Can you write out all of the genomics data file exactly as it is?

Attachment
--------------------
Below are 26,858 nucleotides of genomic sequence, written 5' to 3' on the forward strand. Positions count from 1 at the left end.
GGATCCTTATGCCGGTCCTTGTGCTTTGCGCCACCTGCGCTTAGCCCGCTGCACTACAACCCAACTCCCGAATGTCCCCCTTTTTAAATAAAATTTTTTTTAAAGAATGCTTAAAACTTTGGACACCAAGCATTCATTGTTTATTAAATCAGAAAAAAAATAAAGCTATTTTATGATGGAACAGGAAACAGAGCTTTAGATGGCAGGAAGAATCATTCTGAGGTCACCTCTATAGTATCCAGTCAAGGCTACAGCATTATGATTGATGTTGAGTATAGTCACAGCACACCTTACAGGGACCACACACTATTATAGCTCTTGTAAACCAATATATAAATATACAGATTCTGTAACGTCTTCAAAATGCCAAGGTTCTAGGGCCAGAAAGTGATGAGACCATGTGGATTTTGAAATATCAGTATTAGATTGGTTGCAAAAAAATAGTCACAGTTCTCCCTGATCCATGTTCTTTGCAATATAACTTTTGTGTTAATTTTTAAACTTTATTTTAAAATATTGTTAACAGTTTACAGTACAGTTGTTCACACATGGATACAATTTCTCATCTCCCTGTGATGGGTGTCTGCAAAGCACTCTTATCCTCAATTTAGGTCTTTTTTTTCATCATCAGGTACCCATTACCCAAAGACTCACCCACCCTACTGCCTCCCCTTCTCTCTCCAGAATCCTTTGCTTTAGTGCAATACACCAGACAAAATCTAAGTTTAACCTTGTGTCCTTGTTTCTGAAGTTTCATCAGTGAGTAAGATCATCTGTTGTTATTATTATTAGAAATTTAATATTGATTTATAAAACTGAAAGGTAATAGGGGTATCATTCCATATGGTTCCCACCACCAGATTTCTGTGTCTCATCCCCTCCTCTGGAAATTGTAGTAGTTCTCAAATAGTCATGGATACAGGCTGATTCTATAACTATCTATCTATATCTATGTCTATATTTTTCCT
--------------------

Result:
Below are 26,858 nucleotides of genomic sequence, written 5' to 3' on the forward strand. Positions count from 1 at the left end.
GGATCCTTATGCCGGTCCTTGTGCTTTGCGCCACCTGCGCTTAGCCCGCTGCACTACAACCCAACTCCCGAATGTCCCCCTTTTTAAATAAAATTTTTTTTAAAGAATGCTTAAAACTTTGGACACCAAGCATTCATTGTTTATTAAATCAGAAAAAAAATAAAGCTATTTTATGATGGAACAGGAAACAGAGCTTTAGATGGCAGGAAGAATCATTCTGAGGTCACCTCTATAGTATCCAGTCAAGGCTACAGCATTATGATTGATGTTGAGTATAGTCACAGCACACCTTACAGGGACCACACACTATTATAGCTCTTGTAAACCAATATATAAATATACAGATTCTGTAACGTCTTCAAAATGCCAAGGTTCTAGGGCCAGAAAGTGATGAGACCATGTGGATTTTGAAATATCAGTATTAGATTGGTTGCAAAAAAATAGTCACAGTTCTCCCTGATCCATGTTCTTTGCAATATAACTTTTGTGTTAATTTTTAAACTTTATTTTAAAATATTGTTAACAGTTTACAGTACAGTTGTTCACACATGGATACAATTTCTCATCTCCCTGTGATGGGTGTCTGCAAAGCACTCTTATCCTCAATTTAGGTCTTTTTTTTCATCATCAGGTACCCATTACCCAAAGACTCACCCACCCTACTGCCTCCCCTTCTCTCTCCAGAATCCTTTGCTTTAGTGCAATACACCAGACAAAATCTAAGTTTAACCTTGTGTCCTTGTTTCTGAAGTTTCATCAGTGAGTAAGATCATCTGTTGTTATTATTATTAGAAATTTAATATTGATTTATAAAACTGAAAGGTAATAGGGGTATCATTCCATATGGTTCCCACCACCAGATTTCTGTGTCTCATCCCCTCCTCTGGAAATTGTAGTAGTTCTCAAATAGTCATGGATACAGGCTGATTCTATAACTATCTATCTATATCTATGTCTATATTTTTCCT